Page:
(p.242) Thus our next example is to work with groups of students to create person specifications (‘Who is the evaluator?’) and job descriptions (‘What will the evaluator do?’). The purpose of this type of exercise is to think beyond the application of methods or toolkit approaches to a discussion which often leads to the identification of key qualities including negotiation skills; interpersonal skills; comprehension of organisational strategy and planning, and so on. Developing a job description leads to a consideration of tasks which will usually include defining evaluation boundaries, making sense of sometimes competing perspectives and an acknowledgement of the need to go below the surface.
A further example is an attempt to facilitate a broader discussion of values within evaluation practice such as an examination of ‘performativity’ within public services and policy review frameworks. This is an important dimension often embedded within introductions to and development of models of evaluation and associated activities aspiring to or claiming to provide evaluative statements about programmes and services within the public sector. In examining the range of such contemporary approaches characterised by more continuous, integrated assessment of programmes and services, the notion of performance is discussed explicitly in teaching and located in context. This hopefully serves to illustrate the importance of analysing performance assessment as more than a set of objective tools, techniques and procedures and identifying it as a social construct. The specific issue of performance and performativity is developed when examining the range of models and frameworks in use and considering their status as evaluation, and their relationship to evaluative activities. As part of this strategy conceptual linkages to a wider socio-political context are explored. (p.243) But what does it all mean if not located within specific case examples, which in turn leads to concerns about confidentiality? It may be that these broader evaluation issues can be transformed using ‘real’ evaluation. One example of this was a specific evaluation study in which an issue emerged that related to the context for the evaluation: a change in the staffing and management arrangements of an organisation which raised questions about how two postholders worked together. This shift generated changes in the extent to which they linked their work programmes, and in turn had implications for an evaluation plan being developed around certain areas of the work. There was a division of work between the two post-holders, which had some basis in service need and different ethnic communities, but it was also historical: a permanent post and then a new short-contract, separately funded post. The latter post was part of a demand for more coordinated approaches to working with communities and so implied close working with the other similar post anyway. But funding boundaries, and experience of previous evaluation activities, restricted evaluation planning to specific areas of the work. The temporary shift of the permanent post to be managed by the second post-holder's line manager while a vacancy was filled resulted in closer planning of programmes.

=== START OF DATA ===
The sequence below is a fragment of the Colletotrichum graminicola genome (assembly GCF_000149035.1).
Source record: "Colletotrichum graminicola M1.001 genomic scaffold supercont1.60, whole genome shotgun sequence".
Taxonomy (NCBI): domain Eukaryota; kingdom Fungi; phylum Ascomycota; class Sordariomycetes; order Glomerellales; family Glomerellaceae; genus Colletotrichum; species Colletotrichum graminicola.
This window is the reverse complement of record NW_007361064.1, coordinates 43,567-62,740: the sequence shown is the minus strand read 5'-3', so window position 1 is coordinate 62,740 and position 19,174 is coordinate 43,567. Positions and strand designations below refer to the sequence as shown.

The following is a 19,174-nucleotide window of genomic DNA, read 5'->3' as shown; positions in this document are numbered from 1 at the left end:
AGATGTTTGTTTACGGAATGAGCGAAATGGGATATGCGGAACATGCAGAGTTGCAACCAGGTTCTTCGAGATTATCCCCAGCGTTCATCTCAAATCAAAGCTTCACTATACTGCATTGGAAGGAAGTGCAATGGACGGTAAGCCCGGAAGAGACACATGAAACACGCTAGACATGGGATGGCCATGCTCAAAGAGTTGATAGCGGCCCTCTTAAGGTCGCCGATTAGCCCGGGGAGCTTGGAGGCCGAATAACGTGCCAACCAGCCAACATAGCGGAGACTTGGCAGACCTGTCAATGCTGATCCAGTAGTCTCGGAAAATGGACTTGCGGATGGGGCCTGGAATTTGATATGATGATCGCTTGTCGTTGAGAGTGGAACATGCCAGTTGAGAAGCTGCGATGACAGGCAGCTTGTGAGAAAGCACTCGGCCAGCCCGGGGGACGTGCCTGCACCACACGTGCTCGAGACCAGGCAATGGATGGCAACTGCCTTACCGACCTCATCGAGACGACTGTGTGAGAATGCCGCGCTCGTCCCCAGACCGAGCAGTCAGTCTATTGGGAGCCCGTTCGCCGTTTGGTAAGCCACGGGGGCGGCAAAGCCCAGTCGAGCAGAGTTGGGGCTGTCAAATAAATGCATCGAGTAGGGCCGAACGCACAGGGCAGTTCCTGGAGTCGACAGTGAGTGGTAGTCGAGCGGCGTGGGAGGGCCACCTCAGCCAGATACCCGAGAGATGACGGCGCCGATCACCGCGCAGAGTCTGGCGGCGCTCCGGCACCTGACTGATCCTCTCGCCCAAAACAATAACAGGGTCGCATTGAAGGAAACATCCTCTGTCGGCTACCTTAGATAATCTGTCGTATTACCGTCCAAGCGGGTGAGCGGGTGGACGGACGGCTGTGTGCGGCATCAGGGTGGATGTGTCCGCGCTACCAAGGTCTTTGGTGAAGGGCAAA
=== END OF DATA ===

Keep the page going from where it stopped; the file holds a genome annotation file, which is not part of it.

A second issue that emerged from this in thinking about evaluation was that both post-holders identified the evaluation with the evaluation of posts, and not with the evaluation of a programme of work. They reported concern at this, and given that at this point they were now planning a specific coordinated project together, they wanted the evaluation of this project to be undertaken separately to other aspects of the evaluation already anticipated. If this did not happen, the permanent post-holder was concerned that his or her own input to any activity would be invisible, not recognised or would be attributed to the contract post-holder.